If you’re not at the table, you’re on the menu – National Library Legislative Day 2018

I became a certified school librarian in 2006.  I spent my early years teaching in school libraries learning the job, honing my craft, attending professional development and reading copious amounts of children’s and young adult literature. The ongoing pursuit of these efforts was to improve my instructional practice, to get better and to grow as a librarian.

I spent countless hours reviewing journal articles about literacy, reading comprehension and instructional strategies. I read online posts from other librarians, reading teachers and classroom teachers. I studied best practices around research and inquiry. I pored over information literacy standards, reading standards and technology standards. I lurked on Twitter and compiled lists of relevant educational and library hashtags. I began posting some of my own educational content. I began teaching professional development coursework and presenting to my peers in-district and at conferences.

After several years of reflective teaching and librarianship, I finally feel confident and comfortable in my skin as a school librarian and professional. What’s next on the horizon? What next steps make the most career sense? What will allow me to continue this valuable work?  Some of these bigger picture questions were answered after I decided after many years to become a member of the New York Library Association (NYLA) in 2015. I waited too long to become a member. This was a mistake.

NYLA is our statewide library association dedicated to advocating on behalf of all libraries in the state directly to our state legislature. This organization is doing the hard work of library advocacy full-time, every day, year after year for all types of libraries: school, public, academic, etc. I was so busy doing the intense work of school librarianship that I left library advocacy to others. This was a another mistake.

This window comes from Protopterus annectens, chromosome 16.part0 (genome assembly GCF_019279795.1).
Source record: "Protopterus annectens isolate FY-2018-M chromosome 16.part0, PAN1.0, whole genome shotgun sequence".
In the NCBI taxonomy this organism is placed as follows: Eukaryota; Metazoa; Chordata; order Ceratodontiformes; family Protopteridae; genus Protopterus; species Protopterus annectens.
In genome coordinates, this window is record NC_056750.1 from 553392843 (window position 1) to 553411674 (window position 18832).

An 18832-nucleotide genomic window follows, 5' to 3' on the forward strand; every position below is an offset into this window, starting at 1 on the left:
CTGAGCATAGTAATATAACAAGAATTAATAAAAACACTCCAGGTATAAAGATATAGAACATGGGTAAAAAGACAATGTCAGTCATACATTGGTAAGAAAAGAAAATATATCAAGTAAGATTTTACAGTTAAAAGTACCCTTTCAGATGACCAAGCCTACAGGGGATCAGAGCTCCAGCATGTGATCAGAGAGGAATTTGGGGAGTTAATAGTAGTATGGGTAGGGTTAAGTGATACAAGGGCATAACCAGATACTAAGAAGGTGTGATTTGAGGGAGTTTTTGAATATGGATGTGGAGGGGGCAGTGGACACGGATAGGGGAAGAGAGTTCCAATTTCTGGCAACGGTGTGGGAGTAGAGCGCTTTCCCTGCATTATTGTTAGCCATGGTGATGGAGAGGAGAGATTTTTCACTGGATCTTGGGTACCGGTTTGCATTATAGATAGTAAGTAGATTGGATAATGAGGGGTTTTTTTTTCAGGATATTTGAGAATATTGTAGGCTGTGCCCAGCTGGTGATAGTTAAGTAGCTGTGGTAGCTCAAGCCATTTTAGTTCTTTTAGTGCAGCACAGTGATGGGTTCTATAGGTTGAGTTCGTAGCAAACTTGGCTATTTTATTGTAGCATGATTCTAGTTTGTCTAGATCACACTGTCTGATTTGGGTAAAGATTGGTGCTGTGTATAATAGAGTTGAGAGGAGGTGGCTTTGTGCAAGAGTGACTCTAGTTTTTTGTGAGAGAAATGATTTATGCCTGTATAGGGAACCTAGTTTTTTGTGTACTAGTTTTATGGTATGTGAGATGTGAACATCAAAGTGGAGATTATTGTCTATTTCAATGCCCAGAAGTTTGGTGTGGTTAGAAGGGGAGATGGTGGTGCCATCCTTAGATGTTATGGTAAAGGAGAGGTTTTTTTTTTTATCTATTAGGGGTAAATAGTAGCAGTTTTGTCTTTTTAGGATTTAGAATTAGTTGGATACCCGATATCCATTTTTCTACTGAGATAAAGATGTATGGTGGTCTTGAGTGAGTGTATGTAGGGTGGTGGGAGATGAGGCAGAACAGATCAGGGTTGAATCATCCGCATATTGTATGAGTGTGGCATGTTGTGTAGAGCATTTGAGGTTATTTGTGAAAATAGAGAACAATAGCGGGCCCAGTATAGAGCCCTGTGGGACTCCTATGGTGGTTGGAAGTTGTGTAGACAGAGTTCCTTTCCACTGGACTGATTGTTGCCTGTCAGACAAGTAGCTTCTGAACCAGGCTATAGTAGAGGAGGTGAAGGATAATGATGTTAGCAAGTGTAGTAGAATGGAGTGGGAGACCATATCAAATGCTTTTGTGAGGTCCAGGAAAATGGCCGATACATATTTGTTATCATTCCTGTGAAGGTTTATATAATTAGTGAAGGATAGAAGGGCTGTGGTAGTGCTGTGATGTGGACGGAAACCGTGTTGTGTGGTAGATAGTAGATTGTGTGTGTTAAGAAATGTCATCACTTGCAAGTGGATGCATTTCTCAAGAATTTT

A recent article in Education Week indicates that, “The nation’s public school districts have lost 20 percent of their librarians and media specialists since 2000, from more than 54,000 to less than 44,000 in 2015.” While I was too busy doing this important library work, school libraries were on the chopping block and I didn’t know. This ignorance was another mistake. 

Abandoning library advocacy ‘to others’ is a bad idea. Waiting to join the New York Library Association so late in my career was a bad idea.  For more time than I care to admit, I was unclear about NYLA’s role. I wasn’t sure what NYLA actually did or why. I am now attempting to make up for lost time by engaging in vital library advocacy efforts.

My first event was to attend Library Advocacy Day as part of NYLA’s local Albany delegation. I chaperoned a field trip with a dozen high school students from Albany High to the state capitol in Albany, NY. Students attending this trip were members of Albany High School’s Book Lovers’ Club. Several appointments were made with local elected officials in advance to discuss library funding in our state.

Our elected officials listened intently to their teenage constituents as students shared meaningful dialogue about the value of libraries in their schools and communities. It was a powerful lesson in civic participation and engagement for both students and adults. This will be an annual field trip moving forward for Albany High School students. This positive experience encouraged me to apply for the YALSA travel stipend to attend National Library Legislative Day in our nation’s capital. 

I then traveled to Washington, DC in early May 2018 to attend National Library Legislative Day with the New York State delegation. What a dynamic group of professionals! Librarians and library advocates from every corner of the country descended on Capitol Hill to urge our representatives to fully fund libraries. Fierce does not begin to describe the roster of impassioned individuals fighting on behalf of libraries! I learned that this annual event is affectionately called, ‘Ledge Day’ by returning advocacy day veterans.